There are no absolute age or weight restrictions for total hip replacements.
Recommendations for surgery are based on a patient's pain and disability, not age. Most patients who undergo total hip replacement are age 50 to 801, but orthopaedic surgeons evaluate patients individually. Total hip replacements have been performed successfully at all ages.
Hip replacement surgery is intended to relieve hip pain and improve hip function. However, implants may not produce the same feel or function as your original hip. There are potential risks with hip replacement surgery such as loosening, fracture, dislocation, wear and infection that may result in the need for additional surgery. Longevity of implants depends on many factors, such as types of activities and weight. Do not perform high impact activities such as running and jumping unless your surgeon tells you the bone has healed and these activities are acceptable. Early device failure, breakage or loosening may occur if you do not follow your surgeon's limitations on activity level. Early failure can happen if you do not guard your hip joint from overloading due to activity level, failure to control body weight, or accidents such as falls. Talk to your doctor to determine what treatment may be best for you.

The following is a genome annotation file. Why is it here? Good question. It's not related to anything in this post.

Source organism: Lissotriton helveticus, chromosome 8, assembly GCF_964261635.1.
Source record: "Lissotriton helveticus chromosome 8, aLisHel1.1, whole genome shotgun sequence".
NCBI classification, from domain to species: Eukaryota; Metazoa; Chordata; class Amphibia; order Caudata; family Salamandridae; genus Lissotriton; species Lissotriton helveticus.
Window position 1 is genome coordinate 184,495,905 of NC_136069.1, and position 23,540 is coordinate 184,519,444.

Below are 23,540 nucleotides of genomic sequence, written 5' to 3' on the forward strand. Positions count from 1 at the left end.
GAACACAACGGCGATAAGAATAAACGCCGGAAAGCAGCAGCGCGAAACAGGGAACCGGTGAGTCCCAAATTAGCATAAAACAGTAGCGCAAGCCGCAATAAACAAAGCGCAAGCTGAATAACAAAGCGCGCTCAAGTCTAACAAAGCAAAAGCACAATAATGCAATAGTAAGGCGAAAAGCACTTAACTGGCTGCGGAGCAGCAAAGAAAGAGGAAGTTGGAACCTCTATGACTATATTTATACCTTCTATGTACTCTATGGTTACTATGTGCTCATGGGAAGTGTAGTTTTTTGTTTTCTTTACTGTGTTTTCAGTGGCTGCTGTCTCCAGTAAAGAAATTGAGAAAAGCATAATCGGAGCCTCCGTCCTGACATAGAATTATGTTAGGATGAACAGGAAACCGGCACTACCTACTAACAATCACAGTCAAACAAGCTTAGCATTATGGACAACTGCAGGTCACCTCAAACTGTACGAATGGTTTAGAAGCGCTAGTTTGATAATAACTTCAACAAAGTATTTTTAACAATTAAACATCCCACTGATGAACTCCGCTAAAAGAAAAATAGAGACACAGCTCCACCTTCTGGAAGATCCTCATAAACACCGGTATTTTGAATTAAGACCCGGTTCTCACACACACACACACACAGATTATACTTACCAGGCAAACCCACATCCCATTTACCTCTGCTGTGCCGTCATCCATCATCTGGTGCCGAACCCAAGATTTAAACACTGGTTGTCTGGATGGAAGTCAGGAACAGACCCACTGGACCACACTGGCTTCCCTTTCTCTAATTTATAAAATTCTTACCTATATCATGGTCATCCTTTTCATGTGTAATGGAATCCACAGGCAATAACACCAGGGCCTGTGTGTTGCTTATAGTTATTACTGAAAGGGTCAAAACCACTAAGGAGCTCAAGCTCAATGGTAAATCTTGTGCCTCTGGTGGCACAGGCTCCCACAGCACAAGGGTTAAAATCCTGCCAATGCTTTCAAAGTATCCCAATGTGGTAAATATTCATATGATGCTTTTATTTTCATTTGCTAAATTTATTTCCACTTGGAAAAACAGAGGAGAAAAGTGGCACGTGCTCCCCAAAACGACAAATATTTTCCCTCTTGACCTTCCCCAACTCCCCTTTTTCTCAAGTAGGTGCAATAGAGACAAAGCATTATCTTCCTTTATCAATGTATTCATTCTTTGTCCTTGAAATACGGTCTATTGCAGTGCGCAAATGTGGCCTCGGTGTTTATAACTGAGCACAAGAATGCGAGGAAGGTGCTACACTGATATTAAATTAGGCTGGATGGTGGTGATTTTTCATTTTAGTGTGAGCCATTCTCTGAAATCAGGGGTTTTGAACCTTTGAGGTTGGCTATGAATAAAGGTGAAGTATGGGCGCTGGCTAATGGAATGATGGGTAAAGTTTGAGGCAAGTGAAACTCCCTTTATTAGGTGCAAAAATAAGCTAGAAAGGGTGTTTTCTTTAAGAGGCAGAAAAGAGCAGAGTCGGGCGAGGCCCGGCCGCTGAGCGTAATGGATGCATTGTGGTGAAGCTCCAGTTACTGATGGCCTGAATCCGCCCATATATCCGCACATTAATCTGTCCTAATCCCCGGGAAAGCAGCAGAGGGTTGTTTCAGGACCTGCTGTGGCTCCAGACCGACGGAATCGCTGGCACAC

1 American Academy of Orthopaedic Surgeon website, http://orthoinfo.aaos.org/topic.cfm?topic=A00377
The information listed on this site is for informational and educational purposes and is not meant as medical advice. Every patient's case is unique and each patient should follow his or her doctor's specific instructions. Please discuss nutrition, medication and treatment options with your doctor to make sure you are getting the proper care for your particular situation.